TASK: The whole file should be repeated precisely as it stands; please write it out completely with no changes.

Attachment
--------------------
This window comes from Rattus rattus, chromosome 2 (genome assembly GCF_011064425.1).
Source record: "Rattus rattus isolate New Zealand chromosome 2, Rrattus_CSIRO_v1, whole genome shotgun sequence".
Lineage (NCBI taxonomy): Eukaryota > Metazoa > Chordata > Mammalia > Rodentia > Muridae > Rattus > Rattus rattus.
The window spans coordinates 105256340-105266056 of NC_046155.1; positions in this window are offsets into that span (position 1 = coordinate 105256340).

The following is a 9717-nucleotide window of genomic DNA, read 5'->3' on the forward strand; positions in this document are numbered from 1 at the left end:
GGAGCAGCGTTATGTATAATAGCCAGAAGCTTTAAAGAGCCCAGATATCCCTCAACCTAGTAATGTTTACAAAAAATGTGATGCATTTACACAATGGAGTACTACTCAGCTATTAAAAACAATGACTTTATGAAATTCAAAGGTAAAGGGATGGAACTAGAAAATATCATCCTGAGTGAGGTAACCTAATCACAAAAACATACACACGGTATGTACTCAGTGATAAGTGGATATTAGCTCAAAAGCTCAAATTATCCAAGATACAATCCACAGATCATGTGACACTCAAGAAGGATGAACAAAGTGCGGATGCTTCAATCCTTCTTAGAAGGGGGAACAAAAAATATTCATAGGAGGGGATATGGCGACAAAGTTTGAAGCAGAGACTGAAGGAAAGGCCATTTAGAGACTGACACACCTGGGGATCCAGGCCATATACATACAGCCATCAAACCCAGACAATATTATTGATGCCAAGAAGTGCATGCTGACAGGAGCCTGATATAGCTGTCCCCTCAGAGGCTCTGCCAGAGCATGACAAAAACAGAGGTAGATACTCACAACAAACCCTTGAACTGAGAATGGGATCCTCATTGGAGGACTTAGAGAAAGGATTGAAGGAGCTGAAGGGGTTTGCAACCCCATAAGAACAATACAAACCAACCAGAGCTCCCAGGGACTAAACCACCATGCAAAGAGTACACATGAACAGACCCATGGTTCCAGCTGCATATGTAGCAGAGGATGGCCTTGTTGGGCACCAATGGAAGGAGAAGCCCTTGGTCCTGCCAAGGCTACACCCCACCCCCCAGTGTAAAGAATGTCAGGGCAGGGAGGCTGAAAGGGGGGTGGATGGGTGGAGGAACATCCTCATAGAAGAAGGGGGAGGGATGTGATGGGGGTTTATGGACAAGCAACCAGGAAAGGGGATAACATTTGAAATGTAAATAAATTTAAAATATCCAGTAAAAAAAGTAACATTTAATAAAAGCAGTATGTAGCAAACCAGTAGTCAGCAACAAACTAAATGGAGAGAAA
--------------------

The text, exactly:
This window comes from Rattus rattus, chromosome 2 (genome assembly GCF_011064425.1).
Source record: "Rattus rattus isolate New Zealand chromosome 2, Rrattus_CSIRO_v1, whole genome shotgun sequence".
Lineage (NCBI taxonomy): Eukaryota > Metazoa > Chordata > Mammalia > Rodentia > Muridae > Rattus > Rattus rattus.
The window spans coordinates 105256340-105266056 of NC_046155.1; positions in this window are offsets into that span (position 1 = coordinate 105256340).

The following is a 9717-nucleotide window of genomic DNA, read 5'->3' on the forward strand; positions in this document are numbered from 1 at the left end:
GGAGCAGCGTTATGTATAATAGCCAGAAGCTTTAAAGAGCCCAGATATCCCTCAACCTAGTAATGTTTACAAAAAATGTGATGCATTTACACAATGGAGTACTACTCAGCTATTAAAAACAATGACTTTATGAAATTCAAAGGTAAAGGGATGGAACTAGAAAATATCATCCTGAGTGAGGTAACCTAATCACAAAAACATACACACGGTATGTACTCAGTGATAAGTGGATATTAGCTCAAAAGCTCAAATTATCCAAGATACAATCCACAGATCATGTGACACTCAAGAAGGATGAACAAAGTGCGGATGCTTCAATCCTTCTTAGAAGGGGGAACAAAAAATATTCATAGGAGGGGATATGGCGACAAAGTTTGAAGCAGAGACTGAAGGAAAGGCCATTTAGAGACTGACACACCTGGGGATCCAGGCCATATACATACAGCCATCAAACCCAGACAATATTATTGATGCCAAGAAGTGCATGCTGACAGGAGCCTGATATAGCTGTCCCCTCAGAGGCTCTGCCAGAGCATGACAAAAACAGAGGTAGATACTCACAACAAACCCTTGAACTGAGAATGGGATCCTCATTGGAGGACTTAGAGAAAGGATTGAAGGAGCTGAAGGGGTTTGCAACCCCATAAGAACAATACAAACCAACCAGAGCTCCCAGGGACTAAACCACCATGCAAAGAGTACACATGAACAGACCCATGGTTCCAGCTGCATATGTAGCAGAGGATGGCCTTGTTGGGCACCAATGGAAGGAGAAGCCCTTGGTCCTGCCAAGGCTACACCCCACCCCCCAGTGTAAAGAATGTCAGGGCAGGGAGGCTGAAAGGGGGGTGGATGGGTGGAGGAACATCCTCATAGAAGAAGGGGGAGGGATGTGATGGGGGTTTATGGACAAGCAACCAGGAAAGGGGATAACATTTGAAATGTAAATAAATTTAAAATATCCAGTAAAAAAAGTAACATTTAATAAAAGCAGTATGTAGCAAACCAGTAGTCAGCAACAAACTAAATGGAGAGAAA